Richard Hoggart was an academic who specialised in British popular culture. His evidence as an expert witness during the Lady Chatterley trial of 1960 was thought to be decisive.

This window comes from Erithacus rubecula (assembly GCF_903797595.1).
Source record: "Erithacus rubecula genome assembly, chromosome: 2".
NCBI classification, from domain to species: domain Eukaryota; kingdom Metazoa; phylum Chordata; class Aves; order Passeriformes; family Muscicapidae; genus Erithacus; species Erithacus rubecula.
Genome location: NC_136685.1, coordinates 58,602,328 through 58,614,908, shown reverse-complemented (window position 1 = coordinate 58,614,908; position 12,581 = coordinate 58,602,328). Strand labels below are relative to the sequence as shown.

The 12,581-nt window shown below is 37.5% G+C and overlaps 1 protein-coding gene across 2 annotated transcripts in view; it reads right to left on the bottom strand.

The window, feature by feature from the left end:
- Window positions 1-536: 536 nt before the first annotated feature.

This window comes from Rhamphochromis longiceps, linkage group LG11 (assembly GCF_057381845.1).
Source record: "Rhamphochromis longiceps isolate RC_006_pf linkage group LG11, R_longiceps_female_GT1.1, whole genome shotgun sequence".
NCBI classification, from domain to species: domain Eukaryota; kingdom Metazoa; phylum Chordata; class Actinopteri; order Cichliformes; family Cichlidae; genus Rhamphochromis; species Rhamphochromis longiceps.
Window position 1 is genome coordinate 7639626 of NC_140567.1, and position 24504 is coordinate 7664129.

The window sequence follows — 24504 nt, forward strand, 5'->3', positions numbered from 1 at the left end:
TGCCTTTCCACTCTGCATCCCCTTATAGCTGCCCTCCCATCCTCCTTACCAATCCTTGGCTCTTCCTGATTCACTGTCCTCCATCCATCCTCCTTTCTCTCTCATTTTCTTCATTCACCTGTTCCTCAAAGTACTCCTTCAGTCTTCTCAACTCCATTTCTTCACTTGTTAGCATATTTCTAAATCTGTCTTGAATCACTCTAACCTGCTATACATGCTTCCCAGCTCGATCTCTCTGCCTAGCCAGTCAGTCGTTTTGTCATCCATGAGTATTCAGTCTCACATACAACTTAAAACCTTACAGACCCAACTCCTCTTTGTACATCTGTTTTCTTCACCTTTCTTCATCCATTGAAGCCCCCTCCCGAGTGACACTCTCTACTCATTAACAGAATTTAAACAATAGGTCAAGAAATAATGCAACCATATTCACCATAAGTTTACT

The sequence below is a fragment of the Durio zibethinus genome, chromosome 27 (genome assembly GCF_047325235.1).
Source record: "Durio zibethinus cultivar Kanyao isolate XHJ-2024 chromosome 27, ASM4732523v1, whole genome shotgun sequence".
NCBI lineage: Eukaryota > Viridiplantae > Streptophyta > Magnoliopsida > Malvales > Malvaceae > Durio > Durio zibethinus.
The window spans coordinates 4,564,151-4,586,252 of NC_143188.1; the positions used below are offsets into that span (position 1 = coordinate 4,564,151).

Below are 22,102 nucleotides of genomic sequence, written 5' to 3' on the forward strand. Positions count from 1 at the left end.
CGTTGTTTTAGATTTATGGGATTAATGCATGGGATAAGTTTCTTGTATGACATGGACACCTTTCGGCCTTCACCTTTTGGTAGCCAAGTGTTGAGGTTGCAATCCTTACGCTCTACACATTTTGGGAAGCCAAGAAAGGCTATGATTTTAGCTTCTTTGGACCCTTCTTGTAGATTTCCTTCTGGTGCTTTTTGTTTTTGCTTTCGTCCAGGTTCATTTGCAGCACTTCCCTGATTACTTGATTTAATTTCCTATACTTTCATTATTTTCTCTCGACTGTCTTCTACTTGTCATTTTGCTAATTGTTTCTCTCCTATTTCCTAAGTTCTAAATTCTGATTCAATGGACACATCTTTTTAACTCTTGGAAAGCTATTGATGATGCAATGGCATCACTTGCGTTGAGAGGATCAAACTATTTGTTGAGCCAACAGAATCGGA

Hoggart, who served in the Royal Artillery during the war, wrote The Uses of Literacy in 1957. An examination of the role of advertising, mass media and Americanisation on Britain’s urban working class, the book is one of the founding texts of cultural studies. He was a lifelong advocate of the importance of education and culture, and once wrote: ‘There are many who can take cultural debasement remarkably easily.’ As a formative influence on the young BBC2 and on the Arts Council, Hoggart was determined to counter that tendency.